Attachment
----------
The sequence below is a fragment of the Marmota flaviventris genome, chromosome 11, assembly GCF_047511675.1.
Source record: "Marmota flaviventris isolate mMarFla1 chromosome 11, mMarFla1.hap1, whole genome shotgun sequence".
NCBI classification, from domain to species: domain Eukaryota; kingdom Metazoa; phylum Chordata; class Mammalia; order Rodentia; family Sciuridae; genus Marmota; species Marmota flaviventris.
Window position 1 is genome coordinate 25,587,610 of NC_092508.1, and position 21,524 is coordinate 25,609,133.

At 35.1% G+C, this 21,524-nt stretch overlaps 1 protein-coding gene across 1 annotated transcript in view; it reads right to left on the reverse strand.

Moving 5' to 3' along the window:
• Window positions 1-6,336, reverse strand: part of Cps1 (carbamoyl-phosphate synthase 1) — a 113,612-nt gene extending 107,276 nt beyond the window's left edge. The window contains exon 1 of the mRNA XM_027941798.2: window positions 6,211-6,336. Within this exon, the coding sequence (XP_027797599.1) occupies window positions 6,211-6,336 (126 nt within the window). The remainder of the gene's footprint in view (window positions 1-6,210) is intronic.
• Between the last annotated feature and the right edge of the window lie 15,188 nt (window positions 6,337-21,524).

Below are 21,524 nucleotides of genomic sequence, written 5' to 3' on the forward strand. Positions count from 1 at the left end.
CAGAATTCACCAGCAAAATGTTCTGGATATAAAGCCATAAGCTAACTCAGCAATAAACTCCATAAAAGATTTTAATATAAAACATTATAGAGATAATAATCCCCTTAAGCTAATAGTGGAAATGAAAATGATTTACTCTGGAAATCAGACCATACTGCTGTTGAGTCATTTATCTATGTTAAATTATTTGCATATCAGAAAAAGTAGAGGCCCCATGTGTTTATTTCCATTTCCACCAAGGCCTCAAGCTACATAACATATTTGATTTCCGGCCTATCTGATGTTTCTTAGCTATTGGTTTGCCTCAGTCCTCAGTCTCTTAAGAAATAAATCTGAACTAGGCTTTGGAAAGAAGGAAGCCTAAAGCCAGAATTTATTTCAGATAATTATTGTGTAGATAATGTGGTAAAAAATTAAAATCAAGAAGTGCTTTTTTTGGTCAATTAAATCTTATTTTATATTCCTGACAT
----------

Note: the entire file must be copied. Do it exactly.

The sequence below is a fragment of the Marmota flaviventris genome, chromosome 11, assembly GCF_047511675.1.
Source record: "Marmota flaviventris isolate mMarFla1 chromosome 11, mMarFla1.hap1, whole genome shotgun sequence".
NCBI classification, from domain to species: domain Eukaryota; kingdom Metazoa; phylum Chordata; class Mammalia; order Rodentia; family Sciuridae; genus Marmota; species Marmota flaviventris.
Window position 1 is genome coordinate 25,587,610 of NC_092508.1, and position 21,524 is coordinate 25,609,133.

At 35.1% G+C, this 21,524-nt stretch overlaps 1 protein-coding gene across 1 annotated transcript in view; it reads right to left on the reverse strand.

Moving 5' to 3' along the window:
• Window positions 1-6,336, reverse strand: part of Cps1 (carbamoyl-phosphate synthase 1) — a 113,612-nt gene extending 107,276 nt beyond the window's left edge. The window contains exon 1 of the mRNA XM_027941798.2: window positions 6,211-6,336. Within this exon, the coding sequence (XP_027797599.1) occupies window positions 6,211-6,336 (126 nt within the window). The remainder of the gene's footprint in view (window positions 1-6,210) is intronic.
• Between the last annotated feature and the right edge of the window lie 15,188 nt (window positions 6,337-21,524).

Below are 21,524 nucleotides of genomic sequence, written 5' to 3' on the forward strand. Positions count from 1 at the left end.
CAGAATTCACCAGCAAAATGTTCTGGATATAAAGCCATAAGCTAACTCAGCAATAAACTCCATAAAAGATTTTAATATAAAACATTATAGAGATAATAATCCCCTTAAGCTAATAGTGGAAATGAAAATGATTTACTCTGGAAATCAGACCATACTGCTGTTGAGTCATTTATCTATGTTAAATTATTTGCATATCAGAAAAAGTAGAGGCCCCATGTGTTTATTTCCATTTCCACCAAGGCCTCAAGCTACATAACATATTTGATTTCCGGCCTATCTGATGTTTCTTAGCTATTGGTTTGCCTCAGTCCTCAGTCTCTTAAGAAATAAATCTGAACTAGGCTTTGGAAAGAAGGAAGCCTAAAGCCAGAATTTATTTCAGATAATTATTGTGTAGATAATGTGGTAAAAAATTAAAATCAAGAAGTGCTTTTTTTGGTCAATTAAATCTTATTTTATATTCCTGACAT